In Defense of Music Snobs


By Confusion

It’s late 2011 and you hear Gotye’s “Somebody That I Used To Know” for the first time on YouTube. You tweet something about how this is the catchiest song out and get a reply from your music snob friend: “You just heard this? It’s been on all the European charts forever. It’s so played out.” Just reading this smug response makes you wince.

It would be months before the song would be released in the United States, many more months before it would be performed on Saturday Night Live, covered on Glee and American Idol, and propelled to the No. 1 spot on the U.S. Billboard chart, where it would stay for eight consecutive weeks. Within a year’s time, it would become one of the most viral and obnoxious songs in the country. And as much as you hate to admit it, the music snob had a point.

Music snobs get a bad rap. I know this because I get called one a lot. I probably deserve it; I have some asshole-ish tendencies when it comes to music. I’m the type to follow and support an artist right up until they break, then once they make a hit song I’ll back off or start ignoring them completely. If an artist has one song that everyone loves, it’s probably my least favorite song by that artist. If a song gets used in a commercial for a new car or a fast food restaurant, fuck that song.

I don’t mean to do these things. I can’t help it. I have my reasons.

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  • PancakeMcKennz

    It’s fine to have your opinions. To borrow a quote from Grim Adventures of Billy and Mandy: “It’s the differences that make our world so rich, diverse, and wonderful”.

    I mean, nobody is obligated to like anything other people like, but as someone who really likes Pop music, what really ticks people off is when people go to Lady Gaga or Black Eyed Peas videos just to comment that what everyone is listening to is trash. It’s like, if we’re in our circle enjoying what we like, why would you leave your circle just to disturb our circle? Or in your metaphor–why would you take a dinner from Wolfgang Puck to McDonald’s and say “Guys, stop eating Big Macs; this foie gras and truffle chiffonade is what you’re missing out on”?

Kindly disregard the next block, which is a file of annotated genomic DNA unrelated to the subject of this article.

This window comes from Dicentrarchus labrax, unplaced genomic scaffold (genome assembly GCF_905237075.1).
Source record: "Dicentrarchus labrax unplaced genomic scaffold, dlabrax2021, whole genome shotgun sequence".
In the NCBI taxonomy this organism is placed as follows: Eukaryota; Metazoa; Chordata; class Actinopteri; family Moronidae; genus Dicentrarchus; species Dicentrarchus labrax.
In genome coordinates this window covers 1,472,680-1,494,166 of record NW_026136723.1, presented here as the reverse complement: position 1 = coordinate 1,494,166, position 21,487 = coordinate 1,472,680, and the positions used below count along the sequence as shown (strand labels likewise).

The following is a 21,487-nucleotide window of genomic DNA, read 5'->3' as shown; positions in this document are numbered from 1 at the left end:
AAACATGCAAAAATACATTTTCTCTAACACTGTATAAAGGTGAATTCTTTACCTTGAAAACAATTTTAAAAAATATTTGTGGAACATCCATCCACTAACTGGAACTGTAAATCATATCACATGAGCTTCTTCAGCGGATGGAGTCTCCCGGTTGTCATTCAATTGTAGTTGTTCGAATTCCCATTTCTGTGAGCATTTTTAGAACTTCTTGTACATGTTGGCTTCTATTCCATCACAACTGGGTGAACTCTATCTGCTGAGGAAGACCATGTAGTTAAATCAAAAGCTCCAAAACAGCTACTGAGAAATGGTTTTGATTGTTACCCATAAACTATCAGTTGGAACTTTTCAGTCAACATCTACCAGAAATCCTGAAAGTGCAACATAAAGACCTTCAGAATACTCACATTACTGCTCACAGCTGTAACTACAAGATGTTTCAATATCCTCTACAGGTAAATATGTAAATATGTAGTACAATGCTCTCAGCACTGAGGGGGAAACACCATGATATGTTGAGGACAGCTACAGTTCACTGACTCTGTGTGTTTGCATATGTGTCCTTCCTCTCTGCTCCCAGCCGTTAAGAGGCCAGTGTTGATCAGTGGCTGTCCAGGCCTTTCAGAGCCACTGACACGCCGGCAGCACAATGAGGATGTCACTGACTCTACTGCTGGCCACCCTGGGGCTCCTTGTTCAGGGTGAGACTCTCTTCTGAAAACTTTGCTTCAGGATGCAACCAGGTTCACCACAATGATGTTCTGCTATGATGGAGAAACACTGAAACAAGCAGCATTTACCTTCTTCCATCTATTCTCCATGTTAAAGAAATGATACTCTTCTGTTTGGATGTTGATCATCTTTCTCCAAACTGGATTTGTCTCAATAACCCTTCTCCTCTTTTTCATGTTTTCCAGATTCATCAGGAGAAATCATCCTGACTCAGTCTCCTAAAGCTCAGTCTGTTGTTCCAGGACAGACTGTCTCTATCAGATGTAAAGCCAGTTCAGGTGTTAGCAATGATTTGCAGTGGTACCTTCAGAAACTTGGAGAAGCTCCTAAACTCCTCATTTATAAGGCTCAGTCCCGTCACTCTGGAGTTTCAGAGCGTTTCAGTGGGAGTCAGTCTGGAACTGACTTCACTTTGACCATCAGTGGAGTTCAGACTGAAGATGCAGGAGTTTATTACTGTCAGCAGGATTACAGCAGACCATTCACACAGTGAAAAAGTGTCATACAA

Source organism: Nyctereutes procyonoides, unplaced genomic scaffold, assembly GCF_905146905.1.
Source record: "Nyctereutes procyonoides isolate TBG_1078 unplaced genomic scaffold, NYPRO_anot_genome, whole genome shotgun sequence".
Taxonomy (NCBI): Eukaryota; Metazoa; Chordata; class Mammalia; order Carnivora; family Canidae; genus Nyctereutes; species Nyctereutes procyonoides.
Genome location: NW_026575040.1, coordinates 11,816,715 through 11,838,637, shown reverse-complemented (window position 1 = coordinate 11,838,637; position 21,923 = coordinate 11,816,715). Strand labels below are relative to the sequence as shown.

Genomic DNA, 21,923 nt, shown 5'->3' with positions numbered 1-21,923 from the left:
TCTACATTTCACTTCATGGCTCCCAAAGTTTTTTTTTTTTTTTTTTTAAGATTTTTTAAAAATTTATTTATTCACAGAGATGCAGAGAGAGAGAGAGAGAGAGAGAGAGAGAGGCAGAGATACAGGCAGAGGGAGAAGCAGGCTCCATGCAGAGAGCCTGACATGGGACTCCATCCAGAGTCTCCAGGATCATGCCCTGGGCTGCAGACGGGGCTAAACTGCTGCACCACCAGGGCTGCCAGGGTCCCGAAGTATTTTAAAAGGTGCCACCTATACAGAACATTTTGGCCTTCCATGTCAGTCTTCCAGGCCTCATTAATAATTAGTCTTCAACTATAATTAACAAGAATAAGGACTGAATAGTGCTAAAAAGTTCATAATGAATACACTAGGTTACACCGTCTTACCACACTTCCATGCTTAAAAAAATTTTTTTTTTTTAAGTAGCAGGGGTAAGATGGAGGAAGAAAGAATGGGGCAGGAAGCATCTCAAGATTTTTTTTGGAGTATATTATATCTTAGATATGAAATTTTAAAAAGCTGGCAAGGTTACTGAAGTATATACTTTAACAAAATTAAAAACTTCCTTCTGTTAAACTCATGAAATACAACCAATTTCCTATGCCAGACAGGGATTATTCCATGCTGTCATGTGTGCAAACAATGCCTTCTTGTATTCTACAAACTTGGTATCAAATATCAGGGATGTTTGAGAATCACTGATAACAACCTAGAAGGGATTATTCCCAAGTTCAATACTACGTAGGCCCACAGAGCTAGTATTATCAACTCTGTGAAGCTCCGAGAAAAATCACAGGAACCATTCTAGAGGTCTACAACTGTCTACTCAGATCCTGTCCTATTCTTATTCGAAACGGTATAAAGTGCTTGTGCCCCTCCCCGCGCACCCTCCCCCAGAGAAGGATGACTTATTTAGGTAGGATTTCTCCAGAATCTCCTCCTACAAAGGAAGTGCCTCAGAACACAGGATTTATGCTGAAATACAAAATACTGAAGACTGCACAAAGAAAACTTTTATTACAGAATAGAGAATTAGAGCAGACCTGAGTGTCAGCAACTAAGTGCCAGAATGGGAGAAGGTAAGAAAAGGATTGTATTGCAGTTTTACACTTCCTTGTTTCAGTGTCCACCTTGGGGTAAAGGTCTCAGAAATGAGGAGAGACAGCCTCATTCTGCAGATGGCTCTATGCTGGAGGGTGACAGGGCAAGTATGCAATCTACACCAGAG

Obviously some people are trolling when they do that, but sometimes it gets to a point where people just bandwagon hate like with Nickelback. And it’s just unnecessary. I genuinely like Nickelback and Avril Lavigne and I even like vanity singles like “Tardy for the Party” or even stuff from Heidi Montag’s album, but people side-eye so viciously when I say that.

    Ehhhh, whatevs. You’re damned if you’re a music snob and you’re damned if you un-ironically like pop music.

  • khal

    hate is definitely healthy.

  • Logoman
  • L’z

    Great read. Pancake raises an interesting point. If it is indeed needed to maintain a balance…. doesn’t that mean neither is really superior to the other? Just differing opinions? I suppose that may be a copout argument, but it makes sense to me.

  • Confusion

    Yes, it would be nice if we could just sit back and be like, “Go ahead, enjoy the new Katy Perry single. Like what you like.” But if none of the snobs ever spoke up and talked shit on manufactured pop music, then there wouldn’t even be a discussion of music as art vs. music for money. Millions of people are going to listen to Katy Perry regardless, but I think there needs to be a certain amount of hate from people who are like, “Really, this is the type of artist that we’re going to propel to superstardom?” Not saying that’s going to change the whole music industry, but it’s important to at least think about. When we look back at our generation of music in 20 years, at our charts and best-selling artists, are we going to be proud?

  • PancakeMcKennz

    I understand that criticism is needed to make sure that we let labels know that we won’t just be complacent with any schlock they shove at us. My problem is jerks who won’t let people who enjoy the schlock just enjoy it.

    It’s like religious people versus non believers. It’s like feel what you feel about whatever but don’t poop on anyone’s parade in their place of worship and vice versa.

  • Wiggles

    So your defense of being a music snob, from the perspective of a music snob, is that the music snob “had a point?”

    I guess you don’t expect P&P readers to call you out on a weak argument, since, hey, we’re all probably music snobs if we read your publication… However, I will. While the music snob may have “had a point,” music snobbery, in the form of belittling your friends when they discover a song you discovered months ago, or disowning a band you used to love, just because their single made it to the top of the charts, only makes you childish and impetuously elitist. If the music snob really cared about the success of “good” music rather than over-produced, formulaic mainstream junk, they would spend more time evangelizing and less time bitching.

  • Confusion

    Sounds like maybe you just read the first page and skipped the rest…

    I think every music snob does their best to spread music they think is good. The point about Gotye was that yes, that song gets annoying as fuck and while everyone was just latching onto it, most music snobs could have already told you that this song isn’t a timeless masterpiece, it’s just a fiercely catchy, instantly accessible piece of music.